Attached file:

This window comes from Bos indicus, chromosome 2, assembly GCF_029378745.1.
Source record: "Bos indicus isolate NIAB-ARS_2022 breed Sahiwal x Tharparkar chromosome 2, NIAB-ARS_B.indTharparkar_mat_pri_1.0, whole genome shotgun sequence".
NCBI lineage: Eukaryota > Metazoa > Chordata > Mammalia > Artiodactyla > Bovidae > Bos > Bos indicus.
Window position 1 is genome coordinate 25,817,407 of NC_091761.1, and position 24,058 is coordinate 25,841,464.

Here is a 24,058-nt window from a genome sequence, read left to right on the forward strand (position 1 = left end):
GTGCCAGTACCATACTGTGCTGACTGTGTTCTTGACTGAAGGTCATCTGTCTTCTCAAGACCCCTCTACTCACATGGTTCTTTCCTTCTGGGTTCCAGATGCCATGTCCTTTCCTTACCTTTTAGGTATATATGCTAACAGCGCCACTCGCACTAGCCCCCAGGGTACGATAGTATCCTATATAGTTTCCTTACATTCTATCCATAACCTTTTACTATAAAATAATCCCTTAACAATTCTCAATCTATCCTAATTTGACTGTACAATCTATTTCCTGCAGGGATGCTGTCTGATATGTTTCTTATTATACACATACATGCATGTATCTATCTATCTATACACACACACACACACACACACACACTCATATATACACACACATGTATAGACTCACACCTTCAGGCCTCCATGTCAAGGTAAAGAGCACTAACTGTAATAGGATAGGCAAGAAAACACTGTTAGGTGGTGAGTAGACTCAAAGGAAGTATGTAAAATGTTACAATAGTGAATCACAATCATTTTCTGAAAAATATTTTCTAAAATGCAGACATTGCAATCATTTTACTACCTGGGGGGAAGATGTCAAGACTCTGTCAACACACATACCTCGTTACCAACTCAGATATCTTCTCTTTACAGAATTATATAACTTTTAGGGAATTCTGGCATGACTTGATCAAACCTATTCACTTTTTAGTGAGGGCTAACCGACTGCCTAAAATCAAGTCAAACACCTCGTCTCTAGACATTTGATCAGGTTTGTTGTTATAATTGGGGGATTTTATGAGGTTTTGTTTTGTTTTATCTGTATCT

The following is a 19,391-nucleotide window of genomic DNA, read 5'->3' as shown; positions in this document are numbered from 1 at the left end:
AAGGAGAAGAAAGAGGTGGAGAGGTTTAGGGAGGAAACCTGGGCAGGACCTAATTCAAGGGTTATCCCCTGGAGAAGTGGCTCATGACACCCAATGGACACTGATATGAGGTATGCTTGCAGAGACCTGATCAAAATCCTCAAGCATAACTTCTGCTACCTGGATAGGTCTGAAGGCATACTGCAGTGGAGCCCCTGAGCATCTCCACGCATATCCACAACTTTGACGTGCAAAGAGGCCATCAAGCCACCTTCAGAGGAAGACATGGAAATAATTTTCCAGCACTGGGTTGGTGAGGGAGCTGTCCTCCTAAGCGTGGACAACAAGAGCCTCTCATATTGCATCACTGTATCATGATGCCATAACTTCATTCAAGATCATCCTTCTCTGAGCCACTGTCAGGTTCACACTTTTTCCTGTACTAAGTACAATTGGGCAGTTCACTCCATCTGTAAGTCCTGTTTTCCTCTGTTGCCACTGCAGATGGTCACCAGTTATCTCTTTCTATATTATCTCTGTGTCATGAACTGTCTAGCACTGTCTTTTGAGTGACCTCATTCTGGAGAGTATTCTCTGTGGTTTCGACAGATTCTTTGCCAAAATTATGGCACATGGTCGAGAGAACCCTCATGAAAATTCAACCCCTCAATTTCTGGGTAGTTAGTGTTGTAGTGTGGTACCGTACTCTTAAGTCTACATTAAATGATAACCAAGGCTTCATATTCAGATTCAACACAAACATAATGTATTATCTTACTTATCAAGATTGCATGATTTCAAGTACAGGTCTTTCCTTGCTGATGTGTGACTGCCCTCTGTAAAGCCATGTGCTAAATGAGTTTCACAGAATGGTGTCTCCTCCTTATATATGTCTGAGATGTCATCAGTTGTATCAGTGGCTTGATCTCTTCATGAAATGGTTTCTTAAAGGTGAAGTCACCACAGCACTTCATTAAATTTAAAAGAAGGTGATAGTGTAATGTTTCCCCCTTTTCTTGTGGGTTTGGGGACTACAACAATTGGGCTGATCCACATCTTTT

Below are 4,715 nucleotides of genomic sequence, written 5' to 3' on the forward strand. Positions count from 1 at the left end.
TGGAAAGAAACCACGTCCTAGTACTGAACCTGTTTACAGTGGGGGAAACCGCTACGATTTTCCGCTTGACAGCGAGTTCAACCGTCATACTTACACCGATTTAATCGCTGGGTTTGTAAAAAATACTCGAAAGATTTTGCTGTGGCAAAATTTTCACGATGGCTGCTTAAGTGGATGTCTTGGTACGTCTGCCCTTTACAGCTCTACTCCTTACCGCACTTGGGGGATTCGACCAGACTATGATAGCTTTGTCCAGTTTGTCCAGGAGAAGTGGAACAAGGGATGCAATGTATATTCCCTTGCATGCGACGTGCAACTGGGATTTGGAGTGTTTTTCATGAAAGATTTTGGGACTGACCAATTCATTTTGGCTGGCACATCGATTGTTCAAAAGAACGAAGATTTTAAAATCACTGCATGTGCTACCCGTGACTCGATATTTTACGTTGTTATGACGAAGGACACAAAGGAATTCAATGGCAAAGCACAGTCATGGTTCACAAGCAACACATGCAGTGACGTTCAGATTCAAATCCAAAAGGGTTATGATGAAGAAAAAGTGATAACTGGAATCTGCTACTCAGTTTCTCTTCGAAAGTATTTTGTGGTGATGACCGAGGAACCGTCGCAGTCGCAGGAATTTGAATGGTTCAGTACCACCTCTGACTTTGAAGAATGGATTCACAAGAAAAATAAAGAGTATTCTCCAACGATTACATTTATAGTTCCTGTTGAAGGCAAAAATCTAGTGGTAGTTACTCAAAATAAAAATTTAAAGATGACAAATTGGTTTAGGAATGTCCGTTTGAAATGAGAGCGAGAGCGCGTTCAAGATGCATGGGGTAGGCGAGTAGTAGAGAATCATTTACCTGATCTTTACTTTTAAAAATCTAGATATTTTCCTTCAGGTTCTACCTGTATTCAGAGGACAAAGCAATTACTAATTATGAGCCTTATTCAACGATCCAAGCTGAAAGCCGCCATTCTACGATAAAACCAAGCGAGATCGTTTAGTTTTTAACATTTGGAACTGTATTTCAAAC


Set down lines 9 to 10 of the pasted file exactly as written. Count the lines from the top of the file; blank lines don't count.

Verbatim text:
Below are 4,715 nucleotides of genomic sequence, written 5' to 3' on the forward strand. Positions count from 1 at the left end.
TGGAAAGAAACCACGTCCTAGTACTGAACCTGTTTACAGTGGGGGAAACCGCTACGATTTTCCGCTTGACAGCGAGTTCAACCGTCATACTTACACCGATTTAATCGCTGGGTTTGTAAAAAATACTCGAAAGATTTTGCTGTGGCAAAATTTTCACGATGGCTGCTTAAGTGGATGTCTTGGTACGTCTGCCCTTTACAGCTCTACTCCTTACCGCACTTGGGGGATTCGACCAGACTATGATAGCTTTGTCCAGTTTGTCCAGGAGAAGTGGAACAAGGGATGCAATGTATATTCCCTTGCATGCGACGTGCAACTGGGATTTGGAGTGTTTTTCATGAAAGATTTTGGGACTGACCAATTCATTTTGGCTGGCACATCGATTGTTCAAAAGAACGAAGATTTTAAAATCACTGCATGTGCTACCCGTGACTCGATATTTTACGTTGTTATGACGAAGGACACAAAGGAATTCAATGGCAAAGCACAGTCATGGTTCACAAGCAACACATGCAGTGACGTTCAGATTCAAATCCAAAAGGGTTATGATGAAGAAAAAGTGATAACTGGAATCTGCTACTCAGTTTCTCTTCGAAAGTATTTTGTGGTGATGACCGAGGAACCGTCGCAGTCGCAGGAATTTGAATGGTTCAGTACCACCTCTGACTTTGAAGAATGGATTCACAAGAAAAATAAAGAGTATTCTCCAACGATTACATTTATAGTTCCTGTTGAAGGCAAAAATCTAGTGGTAGTTACTCAAAATAAAAATTTAAAGATGACAAATTGGTTTAGGAATGTCCGTTTGAAATGAGAGCGAGAGCGCGTTCAAGATGCATGGGGTAGGCGAGTAGTAGAGAATCATTTACCTGATCTTTACTTTTAAAAATCTAGATATTTTCCTTCAGGTTCTACCTGTATTCAGAGGACAAAGCAATTACTAATTATGAGCCTTATTCAACGATCCAAGCTGAAAGCCGCCATTCTACGATAAAACCAAGCGAGATCGTTTAGTTTTTAACATTTGGAACTGTATTTCAAAC